Trees and Arboriculture
Making a Case for Trees
The Story We Have to Share
Once upon a time trees were widely praised for their beauty and shade. Today’s hard-knocks economy requires a different look at the trees that are often planted and maintained with taxpayers’ dollars. While beauty and shade are still legitimate reasons to support trees and urban forestry, it currently makes more sense to look at their practical contributions. Fortunately, the data and facts are there to do the job.
The Danger of Deferred Maintenance
A study done years ago by the consulting firm ACRT compared tree values over time as affected by various levels of investment. As a benchmark, they began with an inventoried street tree value of $44 million. With no planting or maintenance, in five years there was a net loss in value of $14.5 million. At the maximum level of planting and maintenance, the city’s cost over five years was $3.7 million but the net gain in value was $22.7 million. Today, those values would be even higher than when the study was conducted.
Neglecting street and park trees is a sure way to increase the risk of limb breakage or entire tree failure. Not only does this compromise public safety, it raises liability and exposes the city to higher legal and compensatory costs.
Tree shade not only makes sidewalks, lawns and business districts more comfortable, it can save property owners money. In the Midwest, for example, trees can save as much as 56% of annual air conditioning costs and 25% of winter heating costs.
The cumulative energy savings provided by trees can reduce the need for expensive new power generating facilities - whether fueled by coal, gas or oil, wind, water or nuclear means.
Storm Water Retention
United States Department of Agriculture (USDA) Forest Service research shows that trees catch huge amounts of rainwater that would otherwise rush into the city’s storm water system. For example, each 100 mature trees in the Midwest catch about 539,000 gallons of rainwater annually; in the wetter Piedmont Region, the figure rises to 1.2 million gallons. In turn, trees reduce the need for larger, more costly pipes and catchment basins, especially as impervious pavement increases.
Trees not only slow the rush of stormwater, they help anchor soil and prevent erosion. This adds up to clean water supplies.
Air Pollution Control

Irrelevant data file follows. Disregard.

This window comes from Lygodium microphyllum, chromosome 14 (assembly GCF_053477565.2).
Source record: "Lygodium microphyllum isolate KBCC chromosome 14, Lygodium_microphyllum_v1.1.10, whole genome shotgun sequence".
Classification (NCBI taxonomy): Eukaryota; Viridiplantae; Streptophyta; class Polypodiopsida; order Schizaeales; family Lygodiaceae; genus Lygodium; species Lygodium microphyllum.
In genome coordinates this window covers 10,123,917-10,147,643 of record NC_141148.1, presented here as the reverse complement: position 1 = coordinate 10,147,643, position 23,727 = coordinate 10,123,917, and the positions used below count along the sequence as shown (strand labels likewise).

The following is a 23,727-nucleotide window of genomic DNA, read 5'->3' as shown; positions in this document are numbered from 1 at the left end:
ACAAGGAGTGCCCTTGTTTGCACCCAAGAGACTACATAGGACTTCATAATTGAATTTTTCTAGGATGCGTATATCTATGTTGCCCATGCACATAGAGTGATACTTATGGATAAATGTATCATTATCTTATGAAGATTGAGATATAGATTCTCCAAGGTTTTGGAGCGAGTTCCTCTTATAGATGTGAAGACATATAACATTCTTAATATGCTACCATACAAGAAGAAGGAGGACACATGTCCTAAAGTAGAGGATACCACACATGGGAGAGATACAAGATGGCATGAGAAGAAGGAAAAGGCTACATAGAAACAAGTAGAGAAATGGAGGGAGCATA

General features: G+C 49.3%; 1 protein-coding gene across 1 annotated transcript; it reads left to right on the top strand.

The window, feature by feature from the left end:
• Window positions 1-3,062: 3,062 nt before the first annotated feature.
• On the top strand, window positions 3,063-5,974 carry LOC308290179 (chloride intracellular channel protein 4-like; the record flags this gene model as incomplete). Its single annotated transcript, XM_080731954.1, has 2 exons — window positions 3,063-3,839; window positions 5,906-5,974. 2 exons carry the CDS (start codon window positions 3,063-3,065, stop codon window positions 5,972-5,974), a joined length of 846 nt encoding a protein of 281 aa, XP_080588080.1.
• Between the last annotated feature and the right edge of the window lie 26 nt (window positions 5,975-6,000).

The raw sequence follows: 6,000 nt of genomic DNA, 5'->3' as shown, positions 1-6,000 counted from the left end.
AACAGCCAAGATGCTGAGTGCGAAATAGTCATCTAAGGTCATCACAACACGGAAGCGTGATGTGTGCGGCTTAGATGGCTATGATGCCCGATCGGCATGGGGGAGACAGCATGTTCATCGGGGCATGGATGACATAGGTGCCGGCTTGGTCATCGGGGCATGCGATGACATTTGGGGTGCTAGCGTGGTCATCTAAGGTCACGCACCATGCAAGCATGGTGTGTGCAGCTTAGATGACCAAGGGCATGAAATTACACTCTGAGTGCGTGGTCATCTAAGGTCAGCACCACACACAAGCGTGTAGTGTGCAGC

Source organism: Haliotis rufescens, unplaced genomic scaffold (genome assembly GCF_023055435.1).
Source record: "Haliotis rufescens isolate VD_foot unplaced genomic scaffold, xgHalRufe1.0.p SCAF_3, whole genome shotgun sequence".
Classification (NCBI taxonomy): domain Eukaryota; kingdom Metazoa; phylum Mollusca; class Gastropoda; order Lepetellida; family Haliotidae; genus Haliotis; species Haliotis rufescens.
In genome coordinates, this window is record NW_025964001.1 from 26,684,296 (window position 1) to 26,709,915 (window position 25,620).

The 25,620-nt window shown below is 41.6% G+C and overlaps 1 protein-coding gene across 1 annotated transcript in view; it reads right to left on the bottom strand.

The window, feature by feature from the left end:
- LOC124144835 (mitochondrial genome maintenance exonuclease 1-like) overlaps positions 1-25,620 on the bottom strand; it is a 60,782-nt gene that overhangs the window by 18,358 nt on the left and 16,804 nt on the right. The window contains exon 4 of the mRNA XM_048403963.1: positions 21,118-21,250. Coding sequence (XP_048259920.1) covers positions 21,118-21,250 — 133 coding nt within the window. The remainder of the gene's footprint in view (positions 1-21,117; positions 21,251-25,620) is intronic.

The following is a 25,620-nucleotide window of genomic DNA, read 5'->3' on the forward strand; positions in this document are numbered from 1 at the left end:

Trees are called the low tech solution to high tech problems. For example, they are an important way to fight climate change. Researchers have found that in California’s inland valley communities, 100 trees remove 14 tons of carbon dioxide (CO2) each year and 235 pounds of pollutants, including 86 pounds of ozone and 84 pounds of dust and other particulate matter.
The ‘heat island’ effect of city structures serves as a catalyst for the creation of harmful air pollution. The cooling influence of trees can reduce this effect.
Healthy trees and landscaping add value to homes and businesses. This means more tax revenue and higher resale value. By contrast, no trees or trees in poor condition can lower property assessments and everyone loses.
Business & Social Factors
Research shows that the presence of trees entices shoppers to shop more frequently, stay longer, and spend more. Mounting volumes of research show that trees have a positive effect on reducing costly social problems such as workplace dissatisfaction, poor school performance, crime and domestic violence, and human health issues.
Green Infrastructure Grows in Value
Sewer and water pipes crack and break, bridges rust, street lights wear out and streets develop potholes. Most city infrastructure depreciates with time. The tree resource, on the other hand, is the one part of infrastructure that increases in service value over the span of its life.
When planting and pruning costs are spread over a longer period, these expenses become a smaller and smaller part of the cost-benefit ratio. On the positive side of the ledger, the so-called eco-services of trees increase with time and the size of the tree. Large-maturing species and trees with greater longevity improve the ratio even more. Forest Service studies have produced quantified models for various species and in all climate zones of the country. These studies also quantify the ‘pay back’ of planted trees after a set number of years.
For example, in the Pacific Northwest, 100 trees would accrue $84,000 in costs (if cared for) and yield $202,000 in measurable benefits after 40 years. This is a return of $118,000 and does not include the effects of jobs created or preserved, educational value for children, or the more traditional values of beautifying the city and bringing pleasure to its residents.